Shortly after our evening interview at his house, I asked Dudley about his ignominious past, which I had uncovered in some Bexar County court documents. Those dark days were but a distant memory, Dudley assured me.
"I was a hard-headed little guy," he told me. "Nobody could tell me. I was the second-oldest. My oldest brother went to college--I didn't; I went into the service. Had trouble in the service...started rolling downhill. When I went to jail, and I had my freedom taken from me--and I had a son 3 years old, now 23--and I put my hand on the glass window, I couldn't touch them. My family said someone would come every two weeks to be with me, and they came. From Dallas, San Antonio, Houston. The guards at Huntsville said, 'Why the hell are you here?' It kind of touched me. After you miss enough Christmases, holidays, birthdays, and you're celebrating with inmates and not families, it makes a hell of an impression on you."
Clearly, with the Lipscomb family--a family filled with incredible charmers, most particularly "Big Daddy" Al Lipscomb, who is as sweet and nice a person as you'll meet down at Dallas City Hall--it's hard to know just who's spewing how much bullshit at you.
Besides telling me about his prison conversion--"through the grace of God" he did it, he told me--Dudley told me how he and his wife, Lavette, had just closed an extremely successful physical-therapy business in Oak Cliff. "I went out on my own and did it," he told me of the June 1994 start-up of Aggressive Professional Health Services. "I got a site at Polk and Camp Wisdom. I had only a few pieces of equipment and a dream. We made it work."
Pushed a bit further on how he put together the money for such a venture--he had little experience in the physical-therapy field--Dudley admitted to having a little help. "I had investors in it to begin with," he said casually. "Boy, that did real well. They got all their money back the first year. Yeah, they were happy. In fact, they still want to do a clinic over there. I just closed it down in May. I didn't have time for it."
About the only part of that statement that's true is that Dudley was busy in May. With Hoffman gone and Lipscomb Industries a company in name only--even the phones had been shut off long before then--Dudley, as CEO of RLD Chemical Manufacturing Co., was wearing a lot of hats. He was not only learning how to mix chemicals to supply Lipscomb Industries, he had become the point man for all of his father-in-law's contracts.
When Dudley's company, RLD, set out to fill its first big Lipscomb Industries order from the Dallas Independent School District--which had awarded Lipscomb a contract to provide floor cleaning products--the Dudleys recruited every family member and every down-and-outer from the downtown labor pools to chip in and get the product mixed and bottled. (The Dudleys hired a man to supervise the crew, who purports to be a chemist but wouldn't give me his qualifications, though I heard his background is in hair-care products.)
"I had everyone working around the clock, trying to get the order out," Dudley told me. "People slept in trucks, kids slept on the floor out at the plant--'round the clock. We had people from the labor pool come out and work 10 to 12 hours, then bring another shift in. I worked two days straight myself."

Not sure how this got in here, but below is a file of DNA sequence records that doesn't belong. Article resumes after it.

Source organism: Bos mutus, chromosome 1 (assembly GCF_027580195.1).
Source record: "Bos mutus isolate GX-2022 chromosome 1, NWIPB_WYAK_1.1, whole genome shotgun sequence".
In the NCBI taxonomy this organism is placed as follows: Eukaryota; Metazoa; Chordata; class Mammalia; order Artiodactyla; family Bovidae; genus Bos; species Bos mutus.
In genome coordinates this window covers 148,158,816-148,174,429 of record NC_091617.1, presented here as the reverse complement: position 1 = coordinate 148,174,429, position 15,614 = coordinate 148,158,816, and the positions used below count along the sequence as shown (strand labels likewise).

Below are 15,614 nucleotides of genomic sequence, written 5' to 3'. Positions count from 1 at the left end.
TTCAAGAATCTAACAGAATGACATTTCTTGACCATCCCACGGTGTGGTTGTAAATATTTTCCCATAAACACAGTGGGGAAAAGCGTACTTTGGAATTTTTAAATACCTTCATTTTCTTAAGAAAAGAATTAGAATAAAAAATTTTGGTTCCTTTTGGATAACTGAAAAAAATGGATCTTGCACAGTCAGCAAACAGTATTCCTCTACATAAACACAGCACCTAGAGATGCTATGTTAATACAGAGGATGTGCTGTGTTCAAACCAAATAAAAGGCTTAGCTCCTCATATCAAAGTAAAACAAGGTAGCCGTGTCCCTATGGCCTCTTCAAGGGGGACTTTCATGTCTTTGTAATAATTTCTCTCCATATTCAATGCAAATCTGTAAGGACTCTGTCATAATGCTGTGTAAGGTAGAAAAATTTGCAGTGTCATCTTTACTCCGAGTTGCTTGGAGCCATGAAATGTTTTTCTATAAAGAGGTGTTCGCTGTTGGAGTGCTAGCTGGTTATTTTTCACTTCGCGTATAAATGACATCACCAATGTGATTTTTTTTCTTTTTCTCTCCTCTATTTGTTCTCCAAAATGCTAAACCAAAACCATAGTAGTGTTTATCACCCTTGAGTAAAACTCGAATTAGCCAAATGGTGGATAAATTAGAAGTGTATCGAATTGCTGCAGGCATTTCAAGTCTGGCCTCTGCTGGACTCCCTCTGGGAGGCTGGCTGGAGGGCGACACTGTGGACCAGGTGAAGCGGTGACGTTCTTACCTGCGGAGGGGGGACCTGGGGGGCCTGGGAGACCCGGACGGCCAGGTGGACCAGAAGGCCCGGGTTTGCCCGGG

Although DISD officials certainly had no way of knowing that Al Lipscomb's son-in-law was using homeless people to make the district's floor wax in used milk tanks, they were able to figure out pretty quickly that the stuff wasn't any good.
Not long after delivery, DISD shot off a letter to Lipscomb, notifying him that 48,720 gallons of disinfectant did not meet specifications and were being summarily rejected by the school district, which wanted all of it picked up immediately. Lipscomb never picked up the disinfectant, and DISD has since canceled the contract for all his products, says DISD attorney Rebecca Zuniga.
Because of DISD's problem, another Lipscomb Industries customer, Dallas County, decided to test the products, too. When the floor wax came up short, the county froze any payments to the company and demanded that Lipscomb fix the problem. "We stopped payment to Lipscomb Industries on all the money we owed him and at one point we were holding more money of his than he had of ours," says Dallas County administrator Allen Clemson.
The problem has since been rectified--but not because the Lipscomb family chemists suddenly learned how to mix janitorial supplies.
Instead, one of Lipscomb Industries' frustrated creditors in the bankruptcy case, Imperial Industries, saw RLD's failure to fill orders properly as Imperial's only chance at recouping some of its money. As a result, Dallas County now gets its floor products directly from Imperial--a Dallas-based company owned by two guys who do actually make chemicals. At the insistence of Imperial, which is not about to be burned twice, Dallas County sends the checks directly to Imperial--though middleman Lipscomb does have to sign off on them--and for the most part, Lipscomb is no longer involved with his customer.